Dan Snyder has spent the NFL off-season learning about Native American communities, he writes in his newest letter to fans of his football team. And while he hasn’t changed his self-affirming position that his team’s name “honors” Native Americans, Snyder has learned that many tribes suffer from deep crises of poverty, drug addiction, and economic hardship.
In his four-page letter to season-ticket holders, Snyder writes that he and his staff have visited 26 Native American reservations over the past four months, discovering some jarring statistics, like the fact that nationally, reservations have poverty rates of 29 percent, and 36 percent for children, according to Census Bureau statsitics released in early 2013.
“I’ve listened. I’ve learned,” Synder writes. “And frankly, it’s heart wrenching. It’s not enough to celebrate the values and heritage of Native Americans. We must do more.”
So, while he continues to celebrate the values and heritage of Native Americans by running a football team that brazenly insults them, Snyder writes that on Thursday, he is launching a foundation to send financial assistance to reservations in need. Snyder’s new outfit, the “Washington Redskins Original Americans Foundation,” has already started its work, he claims, with projects including the distribution of coats to residents of reservations in cold-weather states and the purchase of a backhoe for a tribe in Nebraska. Snyder claims he has already funded 40 such projects, with more on the way as Native American communites request them.
Few would argue that many Native American reservations couldn’t be helped by the largesse of someone as wealthy as Snyder, but this move strikes like another attempt to distract people from the ongoing controversy surrounding the name of Snyder’s team. And the project’s name—”Original Americans Foundation”—sounds a lot like the work of Frank Luntz, the wedge-issue wordsmith and member of Snyder’s spin-doctor collection. (Luntz’s achievements include the phrase “death tax,” a scary way to describe taxes on inheritances.)
Snyder, who is worth $1.1 billion, does not say how much money he is actually committing to this foundation, and the letter comes across as a bald PR maneuver. It is padded with quotes from tribal leaders who are also described as fans of the Washington NFL team.
“For too long, the struggles of Native Americans have been ignored, unnoticed, and unresolved,” Snyder writes. “As a team, we have honored them through our words and on the field, but now we will honor them through our actions.”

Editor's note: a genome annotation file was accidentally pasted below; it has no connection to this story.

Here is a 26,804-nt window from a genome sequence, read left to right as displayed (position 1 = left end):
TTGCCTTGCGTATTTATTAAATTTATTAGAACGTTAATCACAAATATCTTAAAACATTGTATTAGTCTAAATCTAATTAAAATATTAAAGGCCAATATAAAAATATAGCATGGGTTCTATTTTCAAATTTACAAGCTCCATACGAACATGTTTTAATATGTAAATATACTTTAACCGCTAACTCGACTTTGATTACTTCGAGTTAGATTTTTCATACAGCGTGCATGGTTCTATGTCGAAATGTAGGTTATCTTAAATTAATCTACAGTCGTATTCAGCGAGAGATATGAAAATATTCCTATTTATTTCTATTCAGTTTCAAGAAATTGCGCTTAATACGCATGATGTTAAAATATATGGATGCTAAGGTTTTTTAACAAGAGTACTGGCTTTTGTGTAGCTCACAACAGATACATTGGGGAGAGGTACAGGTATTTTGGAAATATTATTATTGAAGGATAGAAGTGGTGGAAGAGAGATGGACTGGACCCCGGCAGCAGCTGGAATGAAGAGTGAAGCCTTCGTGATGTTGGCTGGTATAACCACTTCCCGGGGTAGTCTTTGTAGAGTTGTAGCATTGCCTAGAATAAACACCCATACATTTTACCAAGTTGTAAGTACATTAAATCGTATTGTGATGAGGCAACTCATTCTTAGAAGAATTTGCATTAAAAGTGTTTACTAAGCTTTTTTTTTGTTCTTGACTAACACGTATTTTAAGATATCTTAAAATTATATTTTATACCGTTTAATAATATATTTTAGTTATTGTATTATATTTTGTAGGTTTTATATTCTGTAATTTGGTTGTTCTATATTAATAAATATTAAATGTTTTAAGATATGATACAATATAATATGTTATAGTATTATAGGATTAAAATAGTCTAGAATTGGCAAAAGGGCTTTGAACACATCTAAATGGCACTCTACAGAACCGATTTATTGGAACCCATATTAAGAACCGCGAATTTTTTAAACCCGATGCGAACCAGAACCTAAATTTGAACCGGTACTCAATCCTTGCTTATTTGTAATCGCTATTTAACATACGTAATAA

Perhaps Snyder thinks that a little bit of charity—which has surely improved conditions for its recipients—will quiet the criticism of his team’s name, after a similar attempt last October failed to do so. After saying he listened to the critics, he fired off a letter saying the feelings of Native Americans are secondary to the team’s history.
While Native American groups have put out statements in appreciation of Snyder’s newfound charity, some would also still like him to change his football team’s name.
“We’re glad that after a decade of owning the Washington team, Mr. Snyder is finally interested in Native American heritage, and we are hopeful that when his team finally stands on the right side of history and changes its name, he will honor the commitments to Native Americans that he is making,” says Ray Halbritter, a leader of the Oneida Indian Nation, which has funded a campaign against the team’s name.
Representative Betty McCollum, a Minnesota Democrat who co-chairs the Congressional Native American Caucus, is far less forgiving. “Dan Snyder wants to keep profiting from his team’s racist brand and use those profits to attempt to buy the silence of Native Americans with a foundation that is equal parts public relations scheme and tax deduction,” she says in a press release.
It could all by a cyncial move on Snyder’s part designed to tie his detractors into moral knots, but at least it’s actually helping people. Meanwhile, Merriam-Webster continues to define his team’s name as “usually offensive.”